Educational Media  Volume 2, #2  2006

Also Inside this Issue:
 

Did They Copy it From a Journal?

NoodleBib Takes the Pain Out of Bibliographies

Check Out the Links We've Found for Your Program

Faculty Links

Want to Share Those Great Articles?

Your Own Virtual Bookbag

Can We Do a Hot Topics Page for You?
 

 

Educational Media

This three-times-a-year newsletter is published by the  Renton Technical College    Library. It is intended to spotlight issues regarding the use of  educational media—videos, DVDs, audiotapes, software, and other electronic resources. If you have any questions or suggestions for topics, please call the library at  (425) 235-2331, or  email  Laura Staley at  lstaley@RTC.edu .

 

 


 

Library Resources That Support

Your Teaching

This issue of Educational Media covers some resources—and  ways to use them—that you may not have encountered before.  For example, did you know that you can take advantage of:

Alert services: Automatically keep up-to-date with the latest journal articles on the topics you choose. See “Let the Library Databases Do Your Research” below.  We discuss another way of using the online databases—to locate a source of plagiarized material— in “Did They Copy it From a Journal?” on page two.

Bookbag: Keep a list of those library books and videos you use in the classroom every year. See “Make Your Own Virtual Bookbag” on page three.

NoodleBib: Take the drudgery out of formatting bibliographies. See “NoodleBib” on page two.

Useful Web Links:  We have a library web page for almost every RTC program. See “Check Out The Links” on page two.   To see what we thought you might find useful as an instructor, see “Faculty Links” on page three.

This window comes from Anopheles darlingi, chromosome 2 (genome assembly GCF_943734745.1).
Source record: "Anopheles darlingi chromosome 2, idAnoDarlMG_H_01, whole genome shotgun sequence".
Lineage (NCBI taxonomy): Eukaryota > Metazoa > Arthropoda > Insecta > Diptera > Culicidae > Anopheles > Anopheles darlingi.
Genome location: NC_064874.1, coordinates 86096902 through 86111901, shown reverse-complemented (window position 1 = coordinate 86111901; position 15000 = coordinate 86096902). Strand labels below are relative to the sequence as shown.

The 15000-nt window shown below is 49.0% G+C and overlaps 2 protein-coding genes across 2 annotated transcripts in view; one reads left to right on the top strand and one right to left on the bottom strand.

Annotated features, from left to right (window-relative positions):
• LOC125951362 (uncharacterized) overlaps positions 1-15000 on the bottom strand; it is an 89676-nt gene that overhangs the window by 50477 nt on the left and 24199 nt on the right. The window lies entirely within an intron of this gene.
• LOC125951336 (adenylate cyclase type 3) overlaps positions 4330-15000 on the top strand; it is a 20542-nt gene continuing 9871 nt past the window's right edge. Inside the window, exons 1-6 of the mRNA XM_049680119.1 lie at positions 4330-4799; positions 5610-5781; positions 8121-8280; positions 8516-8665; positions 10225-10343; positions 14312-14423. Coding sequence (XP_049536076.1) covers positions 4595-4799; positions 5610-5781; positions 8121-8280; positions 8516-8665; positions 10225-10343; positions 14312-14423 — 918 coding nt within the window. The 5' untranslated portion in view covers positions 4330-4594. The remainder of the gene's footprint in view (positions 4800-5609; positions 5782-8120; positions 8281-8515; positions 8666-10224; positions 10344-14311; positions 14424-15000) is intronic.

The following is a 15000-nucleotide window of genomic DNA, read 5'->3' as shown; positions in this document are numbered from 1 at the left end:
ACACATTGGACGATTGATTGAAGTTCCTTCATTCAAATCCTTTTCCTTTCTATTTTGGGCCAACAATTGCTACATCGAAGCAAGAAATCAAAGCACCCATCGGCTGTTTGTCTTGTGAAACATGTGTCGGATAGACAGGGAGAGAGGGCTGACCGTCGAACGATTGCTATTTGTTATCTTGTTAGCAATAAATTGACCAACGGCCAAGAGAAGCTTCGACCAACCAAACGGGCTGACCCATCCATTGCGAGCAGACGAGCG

Finally, we’ve scattered tiny tips for using these features throughout this newsletter. Learn how to renew your books online, or how to email catalog records to someone—perhaps when you’re helping a student by recommending a useful book or video!

     

Let the Library Databases

Do Your Research

It can be hard to do the research and reading necessary to keep up-to-date in your field—but the library databases can make it easier.  You can use their automatic update services to learn about new articles, using  searches  you design.

Both EBSCOhost  Health Source  (which covers health topics on both the professional and consumer level) and ProQuest (which covers everything from health to science to politics and the arts) offer  this assistance. 

These services are very flexible.  You can have a search run for a specific subject (“pollution control”) or a series of keywords  (“Alzheimer AND study”).  You can ask to be notified when a new issue of a particular journal is published, or you can ask  for articles published by a specified author. 

You can also specify how often the search is run; weekly, twice a month,  once a month, once a quarter) and you can limit how long you want the alert to run.

To set up a search, go to the database page at www.rtc.edu/library/database.htm and select a database.  Type in  your search and modify it until you get the results you want. (If you would like some help tailoring your search, please call the library. We will be glad to assist  you with this.)

In EBSCOhost, design your search in the Advanced Search mode.  Then you will have to sign in to your free EBSCO account. (Or sign up, if you don’t have one.  Aside from storing alerts, they allow you to stash past searches and bibliographies.)    Then click on the middle blue button “Search History/Alerts”. Click on the link “Save Searches/Alerts” and select the search frequency and duration. And you’re done!

In ProQuest, after doing the search, click on My Research and “Set up an Alert”.  You will be prompted to schedule your alert. You will get an email from ProQuest, asking you to confirm that you did request the search.  Simply click on the link, and your search will be registered.

After the alert runs, and you get a list of articles, what do you do?   You can find the full text of many of the articles in the databases themselves.  Go to the library database page, select the database name, and click on the emailed link.  (If you are off-campus, you may get a sign-in screen at this point—you will be asked for your last name and your library card number.)

And if the article isn’t full text in the databases, send the citation to Laura Staley in the library (x5679), and she will dispatch an Interlibrary Loan request to get you a copy of the article.

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